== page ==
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  1. Free, publicly-accessible full text available November 1, 2024
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  3. Video analysis tools such as Tracker are used to study mechanical motion captured by photography. One can also imagine a similar tool for tracking thermal motion captured by thermography. Since its introduction to physics education, thermal imaging has been used to visualize phenomena that are invisible to the naked eye and teach a variety of physics concepts across different educational settings. But thermal cameras are still scarce in schools. Hence, videos recorded using thermal cameras such as those featured in “YouTube Physics” are suggested as alternatives. The downside is that students do not have interaction opportunities beyond playing those videos.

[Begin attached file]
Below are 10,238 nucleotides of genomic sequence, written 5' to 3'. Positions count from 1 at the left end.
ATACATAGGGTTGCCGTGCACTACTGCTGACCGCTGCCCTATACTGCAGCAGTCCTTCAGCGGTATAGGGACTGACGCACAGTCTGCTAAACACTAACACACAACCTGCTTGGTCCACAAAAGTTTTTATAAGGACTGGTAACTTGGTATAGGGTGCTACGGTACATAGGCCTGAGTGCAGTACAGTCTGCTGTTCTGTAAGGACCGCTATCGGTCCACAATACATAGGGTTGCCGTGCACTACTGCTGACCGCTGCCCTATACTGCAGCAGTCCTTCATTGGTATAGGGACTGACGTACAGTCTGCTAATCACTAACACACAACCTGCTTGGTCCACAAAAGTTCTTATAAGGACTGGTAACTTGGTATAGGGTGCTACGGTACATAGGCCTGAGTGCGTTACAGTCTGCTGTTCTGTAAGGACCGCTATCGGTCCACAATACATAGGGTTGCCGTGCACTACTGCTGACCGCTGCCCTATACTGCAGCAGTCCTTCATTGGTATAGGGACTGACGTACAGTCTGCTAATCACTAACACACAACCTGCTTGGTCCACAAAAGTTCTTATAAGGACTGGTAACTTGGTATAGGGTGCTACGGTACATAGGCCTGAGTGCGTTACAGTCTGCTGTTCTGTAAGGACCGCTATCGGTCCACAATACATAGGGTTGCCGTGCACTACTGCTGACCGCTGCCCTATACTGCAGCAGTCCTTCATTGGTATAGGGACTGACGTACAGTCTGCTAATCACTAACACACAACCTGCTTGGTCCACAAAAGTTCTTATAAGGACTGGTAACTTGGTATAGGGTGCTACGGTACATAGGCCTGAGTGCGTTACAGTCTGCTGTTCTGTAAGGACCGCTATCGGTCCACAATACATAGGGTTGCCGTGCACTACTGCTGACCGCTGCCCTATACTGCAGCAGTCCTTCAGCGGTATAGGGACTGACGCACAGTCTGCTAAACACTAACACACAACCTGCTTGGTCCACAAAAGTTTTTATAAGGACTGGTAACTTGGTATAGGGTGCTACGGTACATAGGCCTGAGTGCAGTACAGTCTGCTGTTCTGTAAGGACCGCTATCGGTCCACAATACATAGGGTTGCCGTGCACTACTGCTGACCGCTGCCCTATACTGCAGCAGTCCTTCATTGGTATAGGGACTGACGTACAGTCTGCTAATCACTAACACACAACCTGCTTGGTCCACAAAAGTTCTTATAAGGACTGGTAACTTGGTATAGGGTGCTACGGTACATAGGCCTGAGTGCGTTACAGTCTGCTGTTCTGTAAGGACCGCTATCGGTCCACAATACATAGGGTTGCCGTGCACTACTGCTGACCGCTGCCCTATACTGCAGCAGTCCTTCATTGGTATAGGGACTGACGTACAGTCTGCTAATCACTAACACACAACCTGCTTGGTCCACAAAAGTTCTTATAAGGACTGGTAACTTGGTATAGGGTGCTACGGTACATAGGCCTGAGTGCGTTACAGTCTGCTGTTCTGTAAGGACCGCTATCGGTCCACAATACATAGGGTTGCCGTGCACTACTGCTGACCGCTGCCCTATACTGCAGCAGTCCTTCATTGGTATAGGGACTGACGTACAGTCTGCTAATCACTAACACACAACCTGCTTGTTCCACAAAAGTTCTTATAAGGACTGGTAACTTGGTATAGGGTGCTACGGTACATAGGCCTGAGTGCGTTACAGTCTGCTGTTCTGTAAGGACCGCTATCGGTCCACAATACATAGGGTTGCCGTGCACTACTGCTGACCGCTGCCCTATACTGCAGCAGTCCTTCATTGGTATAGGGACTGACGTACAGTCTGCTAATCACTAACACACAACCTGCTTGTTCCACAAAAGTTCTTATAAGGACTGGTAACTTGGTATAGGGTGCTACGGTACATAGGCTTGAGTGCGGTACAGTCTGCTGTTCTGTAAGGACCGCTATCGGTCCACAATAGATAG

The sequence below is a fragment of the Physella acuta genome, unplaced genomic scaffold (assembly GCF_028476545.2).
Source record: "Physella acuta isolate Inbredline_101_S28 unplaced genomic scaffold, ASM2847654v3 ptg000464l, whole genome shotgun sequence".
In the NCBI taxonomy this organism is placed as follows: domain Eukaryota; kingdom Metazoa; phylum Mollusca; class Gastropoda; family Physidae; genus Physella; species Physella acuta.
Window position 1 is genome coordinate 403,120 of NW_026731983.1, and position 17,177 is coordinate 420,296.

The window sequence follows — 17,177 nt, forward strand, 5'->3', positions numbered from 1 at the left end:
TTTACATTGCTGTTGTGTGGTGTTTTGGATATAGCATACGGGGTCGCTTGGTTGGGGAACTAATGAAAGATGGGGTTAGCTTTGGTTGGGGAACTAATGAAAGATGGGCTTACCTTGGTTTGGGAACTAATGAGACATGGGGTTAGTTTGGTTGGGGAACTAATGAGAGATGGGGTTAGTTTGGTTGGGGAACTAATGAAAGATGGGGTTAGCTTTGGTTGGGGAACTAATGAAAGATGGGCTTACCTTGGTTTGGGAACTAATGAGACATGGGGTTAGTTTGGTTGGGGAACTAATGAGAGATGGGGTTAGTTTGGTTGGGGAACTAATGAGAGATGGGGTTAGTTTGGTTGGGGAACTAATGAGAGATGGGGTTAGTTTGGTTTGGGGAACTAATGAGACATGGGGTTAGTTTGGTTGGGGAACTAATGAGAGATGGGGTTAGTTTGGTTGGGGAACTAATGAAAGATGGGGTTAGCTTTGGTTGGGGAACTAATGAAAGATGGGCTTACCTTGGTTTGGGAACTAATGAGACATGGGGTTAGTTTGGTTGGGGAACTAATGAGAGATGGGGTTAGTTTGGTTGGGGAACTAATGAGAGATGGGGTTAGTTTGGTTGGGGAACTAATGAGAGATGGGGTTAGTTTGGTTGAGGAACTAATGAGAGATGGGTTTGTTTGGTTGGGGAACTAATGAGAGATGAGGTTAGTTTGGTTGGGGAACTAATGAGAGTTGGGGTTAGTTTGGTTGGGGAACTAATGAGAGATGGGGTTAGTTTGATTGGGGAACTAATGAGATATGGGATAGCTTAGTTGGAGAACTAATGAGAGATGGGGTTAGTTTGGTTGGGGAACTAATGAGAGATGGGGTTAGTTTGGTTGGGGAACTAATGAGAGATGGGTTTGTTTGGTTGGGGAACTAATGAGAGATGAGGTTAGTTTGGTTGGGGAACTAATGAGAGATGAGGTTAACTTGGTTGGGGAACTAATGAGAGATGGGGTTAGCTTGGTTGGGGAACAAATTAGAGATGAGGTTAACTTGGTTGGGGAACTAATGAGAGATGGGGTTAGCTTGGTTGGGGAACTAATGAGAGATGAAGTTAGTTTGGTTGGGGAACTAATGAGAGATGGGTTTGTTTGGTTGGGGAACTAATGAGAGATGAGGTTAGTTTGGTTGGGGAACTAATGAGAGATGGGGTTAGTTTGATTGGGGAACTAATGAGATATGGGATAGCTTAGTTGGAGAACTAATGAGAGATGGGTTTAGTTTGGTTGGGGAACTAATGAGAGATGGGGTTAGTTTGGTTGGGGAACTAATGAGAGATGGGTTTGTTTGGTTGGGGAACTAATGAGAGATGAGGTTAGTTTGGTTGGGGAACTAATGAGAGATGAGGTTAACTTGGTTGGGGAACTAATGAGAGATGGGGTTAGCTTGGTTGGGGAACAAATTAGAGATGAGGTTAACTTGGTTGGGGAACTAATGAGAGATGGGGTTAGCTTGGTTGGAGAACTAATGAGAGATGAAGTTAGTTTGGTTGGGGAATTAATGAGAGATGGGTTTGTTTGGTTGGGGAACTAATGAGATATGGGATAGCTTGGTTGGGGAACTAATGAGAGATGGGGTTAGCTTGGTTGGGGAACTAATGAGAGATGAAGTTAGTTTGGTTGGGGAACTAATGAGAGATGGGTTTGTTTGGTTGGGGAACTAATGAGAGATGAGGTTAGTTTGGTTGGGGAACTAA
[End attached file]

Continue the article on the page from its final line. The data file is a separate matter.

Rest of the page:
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    Digital sensors allow people to collect a large quantity of data in chemistry experiments. Using infrared thermography as an example, we show that this kind of data, in conjunction with videos that stream the chemical phenomena under observation from a vantage point, can be used to construct digital twins of experiments to support science education on the cloud in a visual and interactive fashion. Through digital twins, a significant part of laboratory experiences such as observation, analysis, and discussion can be delivered on a large scale. Thus, the technology can potentially broaden participation in experimental chemistry, especially for students and teachers in underserved communities who may lack the expertise, equipment, and supplies needed to conduct certain experiments. With a cloud platform that enables anyone to store, process, and disseminate experimental data via digital twins, our work also serves as an example to illuminate how the movement of open science, which is largely driven by data sharing, may be powered by technology to amplify its impacts on chemistry education. 
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